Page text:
Christopher Nolan’s INSOMNIA [6/10]

Published on: June 21st, 2002

from the opening titles of Insomnia

Veteran LA cop Will Dormer (Al Pacino) arrives in an Alaskan town to investigate a teenage girl’s murder. Chasing a suspect in fog, he shoots his partner Hap Eckhart (Martin Donovan) — apparently by accident, perhaps partly on purpose. Dormer also has trouble adapting to the perpetual daylight of the far-north latitudes and can’t sleep. Though the local police – including eager rookie Ellie Burr (Hilary Swank) – suspect the victim’s boyfriend (Jonathan Jackson), Dormer’s investigations lead to nice-guy local novelist Walter Finch (Robin Williams). But Finch has knowledge of Dormer’s own dubious activities, and before long the two are soon entangled in a messy, symbiotic web of guilt and accusation…

After Memento, expectations were sky high for Nolan’s followup. Sensibly, he’s avoided the temptation to serve up more of the ‘gimmicky’ same, but with Insomnia he’s gone too far in the other direction, constructing a solid, engrossing but ultimately over-familiar, over-conventional movie. Insomnia isn’t even original: Hillary Seitz’s script adapts Erik Skjoldbaerg’s 1997 Norwegian thriller, co-written by Nikolaj Frobenius.

It’s as if that, handed a big budget and some very big-name stars -Oscar winners Pacino, Williams and Swank – Nolan was determined to prove he could be a ‘safe pair of hands’ when required. But Oscars are heavy items, capable of weighing down any project with their aura of prestige and seriousness.

This is essentially pretty well-trodden ground — and not just in the Twin Peaks-meets-Limbo aspects of the basic set-up. Dormer and Finch’s relationship is no more or less intriguing than that between Clint Eastwood and John Malkovich from In The Line Of Fire, or even Kurt Russell and Richard Jordan from the cheesily enjoyable The Mean Season. But Insomnia has pretensions to higher levels: it’s a long, somewhat ponderous affair, but with no accompanying investigation of ideas and nothing much new being said. And while Pacino is always a delight, isn’t he sick of playing tormented-genius cops? Heat should have been the last word on the subject.

Nolan’s movie is much shorter than Mann’s masterpiece, but feels longer: the second half drags, right up to the overextended, overwrought finale. And the director seems so concerned with giving Pacino (and to a lesser extent Williams) Oscar-bait prominence he ends up selling short the supporting cast: Swank’s Nancy Drew-esque role is thankless, but at least she has more to do that the terrific Nicky Katt, stuck in a cliched ‘resentful local cop’ part.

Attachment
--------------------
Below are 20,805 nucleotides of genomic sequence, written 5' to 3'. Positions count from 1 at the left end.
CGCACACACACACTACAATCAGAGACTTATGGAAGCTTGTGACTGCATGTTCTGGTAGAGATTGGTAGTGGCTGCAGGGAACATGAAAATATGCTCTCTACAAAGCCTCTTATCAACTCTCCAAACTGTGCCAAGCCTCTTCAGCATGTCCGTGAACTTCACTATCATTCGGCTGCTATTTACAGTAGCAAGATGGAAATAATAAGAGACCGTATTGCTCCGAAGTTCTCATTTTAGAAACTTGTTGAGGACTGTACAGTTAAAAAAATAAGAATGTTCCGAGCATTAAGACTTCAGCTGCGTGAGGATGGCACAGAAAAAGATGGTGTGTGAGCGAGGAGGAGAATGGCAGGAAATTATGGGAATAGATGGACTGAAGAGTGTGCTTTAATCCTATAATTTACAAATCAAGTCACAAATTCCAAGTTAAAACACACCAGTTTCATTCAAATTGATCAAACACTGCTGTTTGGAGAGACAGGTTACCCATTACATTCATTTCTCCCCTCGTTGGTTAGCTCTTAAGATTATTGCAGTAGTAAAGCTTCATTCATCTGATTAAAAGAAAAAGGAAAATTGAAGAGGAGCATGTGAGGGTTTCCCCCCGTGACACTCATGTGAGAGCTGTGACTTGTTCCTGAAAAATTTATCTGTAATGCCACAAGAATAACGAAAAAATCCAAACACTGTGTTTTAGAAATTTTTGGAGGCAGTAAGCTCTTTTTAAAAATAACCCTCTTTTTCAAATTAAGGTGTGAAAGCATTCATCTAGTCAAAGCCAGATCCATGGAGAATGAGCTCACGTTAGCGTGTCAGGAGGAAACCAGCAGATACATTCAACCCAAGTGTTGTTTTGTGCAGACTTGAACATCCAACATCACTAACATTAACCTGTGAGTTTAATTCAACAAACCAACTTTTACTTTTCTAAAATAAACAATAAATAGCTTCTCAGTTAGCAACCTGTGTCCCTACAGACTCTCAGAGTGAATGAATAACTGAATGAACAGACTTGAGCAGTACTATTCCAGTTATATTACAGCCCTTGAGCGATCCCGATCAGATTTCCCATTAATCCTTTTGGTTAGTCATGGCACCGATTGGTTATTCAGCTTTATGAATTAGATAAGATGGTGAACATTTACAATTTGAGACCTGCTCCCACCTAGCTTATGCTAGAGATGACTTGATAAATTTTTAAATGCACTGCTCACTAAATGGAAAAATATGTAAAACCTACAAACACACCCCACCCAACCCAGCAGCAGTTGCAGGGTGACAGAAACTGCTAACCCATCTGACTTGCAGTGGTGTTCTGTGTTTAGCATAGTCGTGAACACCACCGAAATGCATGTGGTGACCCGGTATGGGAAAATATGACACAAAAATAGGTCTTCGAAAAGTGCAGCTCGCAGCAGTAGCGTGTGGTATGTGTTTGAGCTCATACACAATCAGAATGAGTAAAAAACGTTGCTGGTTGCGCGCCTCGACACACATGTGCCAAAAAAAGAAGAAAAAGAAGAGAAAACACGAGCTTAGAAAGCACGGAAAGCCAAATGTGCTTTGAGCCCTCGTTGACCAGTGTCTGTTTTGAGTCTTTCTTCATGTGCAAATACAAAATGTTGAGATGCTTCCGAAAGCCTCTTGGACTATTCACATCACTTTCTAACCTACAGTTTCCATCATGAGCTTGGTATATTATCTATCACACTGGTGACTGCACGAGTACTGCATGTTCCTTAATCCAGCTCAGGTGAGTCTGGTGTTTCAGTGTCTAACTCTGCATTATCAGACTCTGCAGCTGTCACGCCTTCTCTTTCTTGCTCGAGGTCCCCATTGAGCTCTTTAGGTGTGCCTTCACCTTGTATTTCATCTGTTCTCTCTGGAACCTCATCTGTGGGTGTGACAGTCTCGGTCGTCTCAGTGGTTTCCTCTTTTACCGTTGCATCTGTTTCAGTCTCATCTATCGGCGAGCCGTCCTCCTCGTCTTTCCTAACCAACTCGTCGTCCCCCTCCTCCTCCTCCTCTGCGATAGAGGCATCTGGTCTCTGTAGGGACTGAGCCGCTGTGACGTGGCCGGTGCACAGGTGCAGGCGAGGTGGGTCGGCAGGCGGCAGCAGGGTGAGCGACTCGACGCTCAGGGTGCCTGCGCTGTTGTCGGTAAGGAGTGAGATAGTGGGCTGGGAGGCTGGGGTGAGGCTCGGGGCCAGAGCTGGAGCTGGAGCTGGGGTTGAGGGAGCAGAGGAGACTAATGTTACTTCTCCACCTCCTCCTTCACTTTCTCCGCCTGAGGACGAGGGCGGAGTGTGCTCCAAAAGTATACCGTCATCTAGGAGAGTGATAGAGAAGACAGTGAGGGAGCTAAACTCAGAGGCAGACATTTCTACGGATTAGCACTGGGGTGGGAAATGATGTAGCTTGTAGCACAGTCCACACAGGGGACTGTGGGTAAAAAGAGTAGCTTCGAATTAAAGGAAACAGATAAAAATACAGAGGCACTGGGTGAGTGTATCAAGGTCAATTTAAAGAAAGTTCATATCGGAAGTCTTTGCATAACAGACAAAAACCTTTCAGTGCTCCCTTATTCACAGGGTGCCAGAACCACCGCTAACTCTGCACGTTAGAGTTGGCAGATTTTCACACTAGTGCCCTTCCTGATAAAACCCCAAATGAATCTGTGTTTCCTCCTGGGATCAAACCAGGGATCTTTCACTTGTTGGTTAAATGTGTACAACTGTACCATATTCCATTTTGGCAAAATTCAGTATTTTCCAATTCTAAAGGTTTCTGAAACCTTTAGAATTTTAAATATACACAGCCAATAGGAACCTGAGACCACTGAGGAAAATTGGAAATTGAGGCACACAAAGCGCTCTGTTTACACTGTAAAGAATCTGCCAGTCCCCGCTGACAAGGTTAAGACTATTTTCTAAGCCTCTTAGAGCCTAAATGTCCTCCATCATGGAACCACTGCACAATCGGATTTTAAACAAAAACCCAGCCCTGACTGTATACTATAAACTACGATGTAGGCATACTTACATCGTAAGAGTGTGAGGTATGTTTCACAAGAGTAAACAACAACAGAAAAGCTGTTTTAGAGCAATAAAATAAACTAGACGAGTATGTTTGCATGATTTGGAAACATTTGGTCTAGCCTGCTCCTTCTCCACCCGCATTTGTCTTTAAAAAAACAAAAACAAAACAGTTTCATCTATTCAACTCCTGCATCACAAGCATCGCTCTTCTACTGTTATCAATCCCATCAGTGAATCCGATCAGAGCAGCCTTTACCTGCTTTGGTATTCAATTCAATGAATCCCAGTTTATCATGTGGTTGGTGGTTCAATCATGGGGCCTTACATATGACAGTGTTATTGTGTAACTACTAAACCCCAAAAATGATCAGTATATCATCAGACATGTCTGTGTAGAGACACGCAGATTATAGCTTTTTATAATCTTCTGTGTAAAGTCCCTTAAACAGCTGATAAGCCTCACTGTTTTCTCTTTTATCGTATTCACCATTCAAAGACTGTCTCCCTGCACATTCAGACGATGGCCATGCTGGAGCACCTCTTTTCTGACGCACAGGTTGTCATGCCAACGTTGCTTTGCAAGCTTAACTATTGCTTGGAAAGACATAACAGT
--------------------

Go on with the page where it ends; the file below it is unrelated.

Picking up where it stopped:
The films situations recall, but have none of the unpredictably edgy intensity of, Bloody Angels (1732 Hotten), another late-90s Scandinavian cop-out-of-water thriller. That movie managed to dramatise and address the political implications of its material, while maintaining both a psychological coherence and a sense of humour. Seitz’s idea of irony, by contrast, is to call her sleepless leading man “Dormer.”

In terms of a script choice, Insomnia may represent a disappointing step backwards for Nolan, but there’s no suggestion that Memento was any kind of directorial fluke. Aided by Dody Dorn’s editing and some startling widescreen cinematography from Wally Pfister, Nolan confirms he’s perhaps the most accomplished of the younger ‘British’ directors (he’s half-American). In one bravura (and newly invented) sequence, a breathless chase across logs floating downriver suddenly becomes a desperate underwater battle for survival.

And towards the end, as Dormer’s senses are increasingly distorted by the effects of insomnia, Nolan manipulates light levels so we feel the exact contours of our hero’s mental state — just like in Memento. And Insomnia also retains that movie’s subtle feeling for place, as when we accompany Dormer on a furtive middle-of-the-night errand down some eerily bright 3am backstreets.

But these are isolated highlights, and the overall movie doesn’t stack up as satisfyingly as it should. Its hard to shake the feeling that Nolan is constantly having to rein in and mute his abilities, as when Soderbergh got the Erin Brockovich gig. These aren’t bad movies by any means, and the box-office has responded warmly to both – but you do wonder if the directors’ consciences didn’t provoke a sleepless night or two of their own.

Neil Young

21st June 2002
(seen 15th June 2002, UCI Silverlink, North Shields)


INSOMNIA : [6/10] : USA 2002 : Christopher Nolan : 118 mins